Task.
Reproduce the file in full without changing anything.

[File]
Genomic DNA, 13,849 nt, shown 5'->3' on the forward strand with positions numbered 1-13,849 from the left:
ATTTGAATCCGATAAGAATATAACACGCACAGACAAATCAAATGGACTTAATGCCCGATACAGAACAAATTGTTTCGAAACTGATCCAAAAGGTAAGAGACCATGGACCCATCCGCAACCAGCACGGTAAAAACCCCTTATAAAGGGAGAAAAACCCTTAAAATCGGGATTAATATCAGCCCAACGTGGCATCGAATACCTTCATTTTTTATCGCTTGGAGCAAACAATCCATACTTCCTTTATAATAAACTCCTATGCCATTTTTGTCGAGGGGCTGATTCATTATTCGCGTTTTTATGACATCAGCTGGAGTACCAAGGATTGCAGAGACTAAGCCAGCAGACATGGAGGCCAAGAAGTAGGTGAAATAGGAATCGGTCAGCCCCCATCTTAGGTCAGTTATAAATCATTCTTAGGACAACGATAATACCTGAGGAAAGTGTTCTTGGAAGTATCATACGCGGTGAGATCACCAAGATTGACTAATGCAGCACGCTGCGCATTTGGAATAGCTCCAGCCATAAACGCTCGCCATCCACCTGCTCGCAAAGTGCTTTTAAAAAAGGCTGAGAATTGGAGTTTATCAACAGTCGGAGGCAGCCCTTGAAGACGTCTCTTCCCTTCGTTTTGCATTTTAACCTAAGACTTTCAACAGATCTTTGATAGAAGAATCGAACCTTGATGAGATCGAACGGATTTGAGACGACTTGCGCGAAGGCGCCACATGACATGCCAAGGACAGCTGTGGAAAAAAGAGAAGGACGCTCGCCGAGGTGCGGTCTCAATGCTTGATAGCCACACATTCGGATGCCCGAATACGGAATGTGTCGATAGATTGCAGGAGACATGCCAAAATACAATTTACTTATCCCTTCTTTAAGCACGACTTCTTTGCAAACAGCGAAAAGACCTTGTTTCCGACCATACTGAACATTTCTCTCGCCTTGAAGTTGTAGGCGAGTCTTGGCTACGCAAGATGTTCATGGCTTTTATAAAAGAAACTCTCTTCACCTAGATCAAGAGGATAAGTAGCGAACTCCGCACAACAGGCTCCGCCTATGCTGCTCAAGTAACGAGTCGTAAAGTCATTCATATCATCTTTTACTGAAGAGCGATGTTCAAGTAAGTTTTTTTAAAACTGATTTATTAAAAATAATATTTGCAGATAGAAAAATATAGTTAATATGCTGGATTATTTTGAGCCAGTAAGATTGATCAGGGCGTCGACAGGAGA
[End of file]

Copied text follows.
Genomic DNA, 13,849 nt, shown 5'->3' on the forward strand with positions numbered 1-13,849 from the left:
ATTTGAATCCGATAAGAATATAACACGCACAGACAAATCAAATGGACTTAATGCCCGATACAGAACAAATTGTTTCGAAACTGATCCAAAAGGTAAGAGACCATGGACCCATCCGCAACCAGCACGGTAAAAACCCCTTATAAAGGGAGAAAAACCCTTAAAATCGGGATTAATATCAGCCCAACGTGGCATCGAATACCTTCATTTTTTATCGCTTGGAGCAAACAATCCATACTTCCTTTATAATAAACTCCTATGCCATTTTTGTCGAGGGGCTGATTCATTATTCGCGTTTTTATGACATCAGCTGGAGTACCAAGGATTGCAGAGACTAAGCCAGCAGACATGGAGGCCAAGAAGTAGGTGAAATAGGAATCGGTCAGCCCCCATCTTAGGTCAGTTATAAATCATTCTTAGGACAACGATAATACCTGAGGAAAGTGTTCTTGGAAGTATCATACGCGGTGAGATCACCAAGATTGACTAATGCAGCACGCTGCGCATTTGGAATAGCTCCAGCCATAAACGCTCGCCATCCACCTGCTCGCAAAGTGCTTTTAAAAAAGGCTGAGAATTGGAGTTTATCAACAGTCGGAGGCAGCCCTTGAAGACGTCTCTTCCCTTCGTTTTGCATTTTAACCTAAGACTTTCAACAGATCTTTGATAGAAGAATCGAACCTTGATGAGATCGAACGGATTTGAGACGACTTGCGCGAAGGCGCCACATGACATGCCAAGGACAGCTGTGGAAAAAAGAGAAGGACGCTCGCCGAGGTGCGGTCTCAATGCTTGATAGCCACACATTCGGATGCCCGAATACGGAATGTGTCGATAGATTGCAGGAGACATGCCAAAATACAATTTACTTATCCCTTCTTTAAGCACGACTTCTTTGCAAACAGCGAAAAGACCTTGTTTCCGACCATACTGAACATTTCTCTCGCCTTGAAGTTGTAGGCGAGTCTTGGCTACGCAAGATGTTCATGGCTTTTATAAAAGAAACTCTCTTCACCTAGATCAAGAGGATAAGTAGCGAACTCCGCACAACAGGCTCCGCCTATGCTGCTCAAGTAACGAGTCGTAAAGTCATTCATATCATCTTTTACTGAAGAGCGATGTTCAAGTAAGTTTTTTTAAAACTGATTTATTAAAAATAATATTTGCAGATAGAAAAATATAGTTAATATGCTGGATTATTTTGAGCCAGTAAGATTGATCAGGGCGTCGACAGGAGA